"It can be a challenge to find things in the Bronx that aren't clothing stores and aren't restaurants," said Amelia Zanio, 26, an environmental educator and historian who started a petition to save the Bay Plaza Barnes and Noble location after the company's 2014 announcement it would not renew the store's lease. That petition resulted in local politicians securing another two-year lease for the store, which is now coming to an end. "The bookstores we do have in the Bronx are religious, or on college campuses, which of course are blocked off from the general public."

Without access to a bookstore, Bronxites are increasingly using the borough's public libraries. Between 2002 and 2014, checkouts of library items rose 35 percent in the Bronx and Manhattan, while checkouts in Queens and Staten Island fell, according to a report by the Center for an Urban Future. So while bookstores may be struggling, it's not because Bronx residents aren't reading.

Libraries are an essential resource to ensure people have access to books, but according to New York University professor and child literacy expert Susan Neuman, they are often not enough to encourage a culture of reading. Seeing a book in a bookstore can give a child a sense that it is valuable and something worth paying for.

There's also just the issue of coverage. Manhattan's 38 branch libraries, for example, are supplemented by hundreds of bookstores. In the Bronx, there are 36 branch libraries, but will soon be zero bookstores. And it's not just bookstores that are missing in low-income areas like the Bronx. It's books themselves.

"For a sizable number of children in the Bronx, there exists whole areas where you can just not find a book," said Neuman, who authored a recent paper on "book deserts." Neuman and her research team found that in many low-income neighborhoods in major cities, places that you would expect to find books, like pharmacies or toy stores, don't carry them. "Even if you want to read to children, you can't do it." Other reading materials were also few and far between.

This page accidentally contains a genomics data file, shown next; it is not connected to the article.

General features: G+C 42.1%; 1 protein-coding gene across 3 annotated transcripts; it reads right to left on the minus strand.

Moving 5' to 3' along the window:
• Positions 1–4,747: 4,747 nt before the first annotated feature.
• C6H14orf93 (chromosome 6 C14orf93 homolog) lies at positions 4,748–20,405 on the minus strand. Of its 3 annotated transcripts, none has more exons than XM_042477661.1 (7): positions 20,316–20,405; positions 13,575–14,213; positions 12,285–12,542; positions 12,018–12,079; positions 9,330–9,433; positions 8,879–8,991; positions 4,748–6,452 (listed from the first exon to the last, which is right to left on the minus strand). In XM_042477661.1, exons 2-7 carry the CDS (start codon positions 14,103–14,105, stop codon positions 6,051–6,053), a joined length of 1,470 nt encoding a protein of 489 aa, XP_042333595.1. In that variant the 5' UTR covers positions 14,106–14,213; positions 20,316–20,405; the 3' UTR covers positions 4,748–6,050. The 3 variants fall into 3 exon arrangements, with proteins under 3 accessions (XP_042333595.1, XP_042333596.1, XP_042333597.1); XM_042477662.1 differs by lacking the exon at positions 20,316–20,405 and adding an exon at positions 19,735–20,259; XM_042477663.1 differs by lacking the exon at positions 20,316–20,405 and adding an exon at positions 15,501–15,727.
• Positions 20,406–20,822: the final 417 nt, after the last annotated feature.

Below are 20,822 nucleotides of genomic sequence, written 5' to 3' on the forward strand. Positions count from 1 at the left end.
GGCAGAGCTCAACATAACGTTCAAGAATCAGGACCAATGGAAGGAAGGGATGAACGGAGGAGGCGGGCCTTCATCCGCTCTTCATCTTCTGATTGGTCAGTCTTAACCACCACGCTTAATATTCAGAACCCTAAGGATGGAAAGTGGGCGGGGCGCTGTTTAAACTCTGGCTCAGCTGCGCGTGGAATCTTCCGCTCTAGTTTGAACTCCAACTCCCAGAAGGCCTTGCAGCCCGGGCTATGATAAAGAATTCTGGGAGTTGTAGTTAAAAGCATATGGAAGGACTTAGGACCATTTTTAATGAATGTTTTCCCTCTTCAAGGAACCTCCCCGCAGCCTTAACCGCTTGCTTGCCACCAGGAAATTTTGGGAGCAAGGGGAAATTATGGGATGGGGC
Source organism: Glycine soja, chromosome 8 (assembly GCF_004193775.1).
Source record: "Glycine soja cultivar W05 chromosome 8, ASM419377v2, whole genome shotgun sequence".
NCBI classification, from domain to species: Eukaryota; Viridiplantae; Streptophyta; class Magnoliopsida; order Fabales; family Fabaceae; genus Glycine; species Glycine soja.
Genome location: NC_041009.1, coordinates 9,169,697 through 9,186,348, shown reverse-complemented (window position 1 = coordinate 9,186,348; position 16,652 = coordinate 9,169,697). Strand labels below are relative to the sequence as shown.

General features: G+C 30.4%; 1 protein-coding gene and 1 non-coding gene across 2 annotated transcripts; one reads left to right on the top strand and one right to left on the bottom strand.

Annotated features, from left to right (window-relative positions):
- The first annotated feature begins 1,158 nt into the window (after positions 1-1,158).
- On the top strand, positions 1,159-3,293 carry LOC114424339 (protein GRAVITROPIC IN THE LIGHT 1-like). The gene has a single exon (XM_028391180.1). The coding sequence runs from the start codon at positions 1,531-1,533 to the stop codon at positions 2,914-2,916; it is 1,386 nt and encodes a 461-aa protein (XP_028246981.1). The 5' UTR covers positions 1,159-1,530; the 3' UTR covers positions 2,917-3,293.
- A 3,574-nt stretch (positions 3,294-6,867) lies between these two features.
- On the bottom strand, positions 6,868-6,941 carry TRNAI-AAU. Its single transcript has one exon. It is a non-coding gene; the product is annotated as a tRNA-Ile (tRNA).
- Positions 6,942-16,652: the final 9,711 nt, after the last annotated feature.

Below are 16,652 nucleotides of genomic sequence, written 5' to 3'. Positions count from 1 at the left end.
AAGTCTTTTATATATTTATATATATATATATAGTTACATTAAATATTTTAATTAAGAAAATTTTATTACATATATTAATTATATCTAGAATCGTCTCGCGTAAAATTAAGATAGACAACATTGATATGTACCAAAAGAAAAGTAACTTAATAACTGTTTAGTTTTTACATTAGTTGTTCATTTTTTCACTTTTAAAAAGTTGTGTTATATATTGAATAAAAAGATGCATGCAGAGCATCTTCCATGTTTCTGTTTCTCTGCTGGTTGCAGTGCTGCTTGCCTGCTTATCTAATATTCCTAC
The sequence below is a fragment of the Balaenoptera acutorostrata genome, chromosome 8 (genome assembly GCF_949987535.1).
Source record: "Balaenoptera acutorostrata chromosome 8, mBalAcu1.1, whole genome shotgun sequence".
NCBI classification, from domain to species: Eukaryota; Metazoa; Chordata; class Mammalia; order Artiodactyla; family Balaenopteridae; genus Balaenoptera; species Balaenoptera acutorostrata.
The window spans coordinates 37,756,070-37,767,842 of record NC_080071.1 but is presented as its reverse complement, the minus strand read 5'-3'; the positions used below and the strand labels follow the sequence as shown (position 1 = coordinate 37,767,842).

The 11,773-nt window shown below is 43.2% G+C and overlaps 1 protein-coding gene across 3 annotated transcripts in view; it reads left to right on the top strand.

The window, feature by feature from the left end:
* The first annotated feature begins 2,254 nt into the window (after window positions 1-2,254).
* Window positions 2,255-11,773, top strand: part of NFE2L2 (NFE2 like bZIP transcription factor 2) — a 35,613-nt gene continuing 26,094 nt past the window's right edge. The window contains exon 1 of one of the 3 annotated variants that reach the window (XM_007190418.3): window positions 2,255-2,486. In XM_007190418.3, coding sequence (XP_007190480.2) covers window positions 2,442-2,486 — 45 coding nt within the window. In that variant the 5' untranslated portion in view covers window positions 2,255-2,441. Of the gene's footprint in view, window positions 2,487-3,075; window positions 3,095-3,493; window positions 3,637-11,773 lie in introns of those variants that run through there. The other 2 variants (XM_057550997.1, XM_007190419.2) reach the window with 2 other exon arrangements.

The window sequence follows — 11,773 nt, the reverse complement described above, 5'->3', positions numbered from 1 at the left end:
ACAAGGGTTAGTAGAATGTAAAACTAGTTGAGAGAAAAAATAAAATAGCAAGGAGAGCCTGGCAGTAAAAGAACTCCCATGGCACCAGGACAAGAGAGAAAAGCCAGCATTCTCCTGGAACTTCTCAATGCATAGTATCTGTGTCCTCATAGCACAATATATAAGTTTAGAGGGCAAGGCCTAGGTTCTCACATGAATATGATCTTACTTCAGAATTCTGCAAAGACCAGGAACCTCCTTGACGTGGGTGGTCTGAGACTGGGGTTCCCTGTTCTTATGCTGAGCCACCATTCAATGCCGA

"We couldn't find magazines or newspapers," Neuman said. "It's very serious."

This adds to the achievement gap between rich and poor students, particularly students of color. "The way you get smart is reading," Neuman said.

While the Bronx might not have a general-interest bookstore by next year, several Bronxites are imagining new ways to provide books to residents. Author and playwright Calvin Ramsey plans to install a series of six outdoor structures he calls "book houses" throughout the Bronx in the spring. Children will be able to take and exchange books without filling out any paperwork.

"I think the books you get at the library are wonderful," said Ramsey. "But it's good for kids to have books in their home that they can own. They can have a little bookshelf. A library inside your house is always a good thing."

But the best hope for an independent bookstore in the Bronx is probably Noelle Santos, a Bronx native and literary entrepreneur.

Santos, 29, wants to launch a bookstore with an event space and a wine bar that would support local authors. In September, her idea, which she is calling The Lit. Bar, won a $7,500 second place prize at the NYPL's 2016 StartUP! business plan competition. She's currently looking at locations in Motts Haven and Hunts Point. While the death of the Bay Plaza Barnes and Noble would leave her store without any competition in the borough, Santos is distraught that it is closing.

"Even if we had three bookstores in the North Bronx, we'd still be grossly underserved," Santos said. "It's a huge loss. It's really heartbreaking."